Putin Sends Warning to West at Russia's World War II Victory Parade

Putin Sends Warning to West at Russia's World War II Victory Parade

President Vladimir Putin will send "doomsday" warnings to the West when he leads festivities this Monday, May 9, to mark the 77th anniversary of the Soviet Union's victory over Nazi Germany, brandishing Russia's formidable firepower as its forces battle in Ukraine.

Faced with deep Western isolation since he ordered the invasion of Russia's neighbor, Putin will speak on Red Square before a parade of troops, tanks, missiles, and ICBMs.

The Il-80 is designed to become a roving command post for the Russian president in this scenario. It's full of technology, but the specifics are a Russian state secret.

The 69-year-old Kremlin leader has repeatedly likened the war in Ukraine to the challenge the Soviet Union faced when the Nazis led by Adolf Hitler invaded in 1941.

"We will not make such a mistake again; we have no right."

Putin describes the war in Ukraine as a battle to protect Russian speakers there from Nazi persecution and what he calls the US threat to Russia posed by NATO expansion. Ukraine and the West reject the claim of fascism as nonsense and say that Putin is waging an unjustified war.

In World War II, the Soviet Union lost 27 million people, more than any other country. In recent years, Putin has criticized what Moscow sees as attempts in the West to review war history to downplay the Soviet victory.

Besides the defeat of French Emperor Napoleon Bonaparte in 1812, the failure of Nazi Germany was the Russians' most respected military victory. However, the two disastrous invasions from the West left Russia highly sensitive about its borders.

The Russian invasion killed thousands of people and displaced nearly 10 million. It has also left Russia in the grip of harsh Western sanctions. It has raised fears of a broader confrontation between Russia and the United States - the two most considerable nuclear powers.

Although 11,000 soldiers marching through Red Square and what the Defense Ministry said would be 131 pieces of military equipment would present a grand spectacle, the conflict in Ukraine has exposed weaknesses in the Russian armed forces despite Putin's attempt during his two decades in power. stop the war—post-Soviet Decline.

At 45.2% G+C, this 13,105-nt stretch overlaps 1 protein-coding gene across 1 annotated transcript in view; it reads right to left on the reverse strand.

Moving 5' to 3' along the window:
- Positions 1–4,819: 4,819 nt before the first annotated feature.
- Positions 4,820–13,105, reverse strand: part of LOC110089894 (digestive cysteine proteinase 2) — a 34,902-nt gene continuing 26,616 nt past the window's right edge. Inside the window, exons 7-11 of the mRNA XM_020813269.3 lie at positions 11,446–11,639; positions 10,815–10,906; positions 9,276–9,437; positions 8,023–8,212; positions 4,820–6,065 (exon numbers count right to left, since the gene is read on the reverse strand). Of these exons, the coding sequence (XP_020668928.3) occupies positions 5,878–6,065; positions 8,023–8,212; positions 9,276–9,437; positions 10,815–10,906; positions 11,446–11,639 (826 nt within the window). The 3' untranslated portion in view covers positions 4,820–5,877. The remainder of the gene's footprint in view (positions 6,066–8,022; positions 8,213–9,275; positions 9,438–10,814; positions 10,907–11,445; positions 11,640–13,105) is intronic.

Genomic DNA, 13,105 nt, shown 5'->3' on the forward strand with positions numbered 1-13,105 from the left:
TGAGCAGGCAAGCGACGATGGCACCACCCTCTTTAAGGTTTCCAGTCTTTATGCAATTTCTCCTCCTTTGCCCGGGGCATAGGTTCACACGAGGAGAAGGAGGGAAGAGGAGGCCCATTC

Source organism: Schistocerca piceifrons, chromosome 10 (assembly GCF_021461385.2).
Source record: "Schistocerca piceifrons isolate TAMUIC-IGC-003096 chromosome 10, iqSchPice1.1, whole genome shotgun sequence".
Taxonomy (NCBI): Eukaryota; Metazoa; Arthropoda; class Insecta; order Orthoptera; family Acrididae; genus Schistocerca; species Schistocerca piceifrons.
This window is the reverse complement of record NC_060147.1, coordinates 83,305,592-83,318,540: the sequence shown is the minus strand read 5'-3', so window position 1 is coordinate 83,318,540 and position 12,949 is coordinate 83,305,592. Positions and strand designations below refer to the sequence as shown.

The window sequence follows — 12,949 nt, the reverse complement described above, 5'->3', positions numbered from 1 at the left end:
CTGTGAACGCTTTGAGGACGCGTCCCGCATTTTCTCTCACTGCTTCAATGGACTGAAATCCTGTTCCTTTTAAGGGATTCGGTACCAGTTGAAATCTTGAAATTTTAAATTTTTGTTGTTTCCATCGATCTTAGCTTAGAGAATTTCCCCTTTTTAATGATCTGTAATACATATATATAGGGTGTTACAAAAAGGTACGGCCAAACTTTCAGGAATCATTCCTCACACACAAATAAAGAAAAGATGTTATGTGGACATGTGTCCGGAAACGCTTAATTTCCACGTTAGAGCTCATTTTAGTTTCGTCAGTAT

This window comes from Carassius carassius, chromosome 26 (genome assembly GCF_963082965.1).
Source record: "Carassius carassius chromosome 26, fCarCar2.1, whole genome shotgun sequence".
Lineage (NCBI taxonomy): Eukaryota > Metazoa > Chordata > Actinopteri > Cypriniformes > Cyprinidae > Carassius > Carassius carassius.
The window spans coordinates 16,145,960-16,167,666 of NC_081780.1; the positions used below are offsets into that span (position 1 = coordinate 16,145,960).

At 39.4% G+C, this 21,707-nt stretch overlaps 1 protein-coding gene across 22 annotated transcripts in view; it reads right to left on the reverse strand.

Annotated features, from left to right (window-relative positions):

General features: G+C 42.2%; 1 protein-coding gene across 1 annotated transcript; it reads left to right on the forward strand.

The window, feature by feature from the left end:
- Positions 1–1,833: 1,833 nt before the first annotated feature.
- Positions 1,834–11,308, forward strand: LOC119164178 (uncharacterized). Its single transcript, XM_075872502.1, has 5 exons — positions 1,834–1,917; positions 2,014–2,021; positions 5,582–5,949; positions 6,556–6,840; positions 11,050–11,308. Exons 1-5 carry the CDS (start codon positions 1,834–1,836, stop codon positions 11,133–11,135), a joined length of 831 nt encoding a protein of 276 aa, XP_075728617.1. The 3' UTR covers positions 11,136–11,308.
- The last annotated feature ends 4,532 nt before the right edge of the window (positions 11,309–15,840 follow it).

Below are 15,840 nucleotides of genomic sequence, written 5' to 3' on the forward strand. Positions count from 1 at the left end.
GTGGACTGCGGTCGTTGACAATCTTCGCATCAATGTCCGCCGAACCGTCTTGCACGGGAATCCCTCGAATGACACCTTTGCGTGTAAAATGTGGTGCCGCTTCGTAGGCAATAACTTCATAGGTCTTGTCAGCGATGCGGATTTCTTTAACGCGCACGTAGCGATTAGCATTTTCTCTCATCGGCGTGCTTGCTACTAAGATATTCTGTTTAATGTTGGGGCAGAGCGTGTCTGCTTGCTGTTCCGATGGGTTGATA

The Kremlin has been denied a quick victory, and Russia's economy — which has been hard squeezed by sanctions — is facing its worst downturn in the years after the fall of the Soviet Union.

Less than two decades ago, US President George W. Bush joined Putin at the May 9 festivities in Moscow. The Kremlin said no Western leaders had been invited this year.

Two sources close to the armed forces told Reuters that the United States and its allies have ramped up arms supplies to Ukraine, and Putin has faced calls from some in the Russian military to unleash more firepower on Ukraine. Moscow has informed the West that its arms supplies are legitimate targets.

Before May 9, speculation swirled in Moscow and Western capitals that Putin was preparing some special declaration on Ukraine, perhaps an outright declaration of war or even a national mobilization.

Kremlin spokesman Dmitry Peskov dismissed those suggestions on Wednesday as "nonsense."

Last year, Putin criticized Western exceptionalism and what he said was the rise of neo-Nazism and Russian hatred — trends he has repeatedly returned to when addressing the Ukraine issue.

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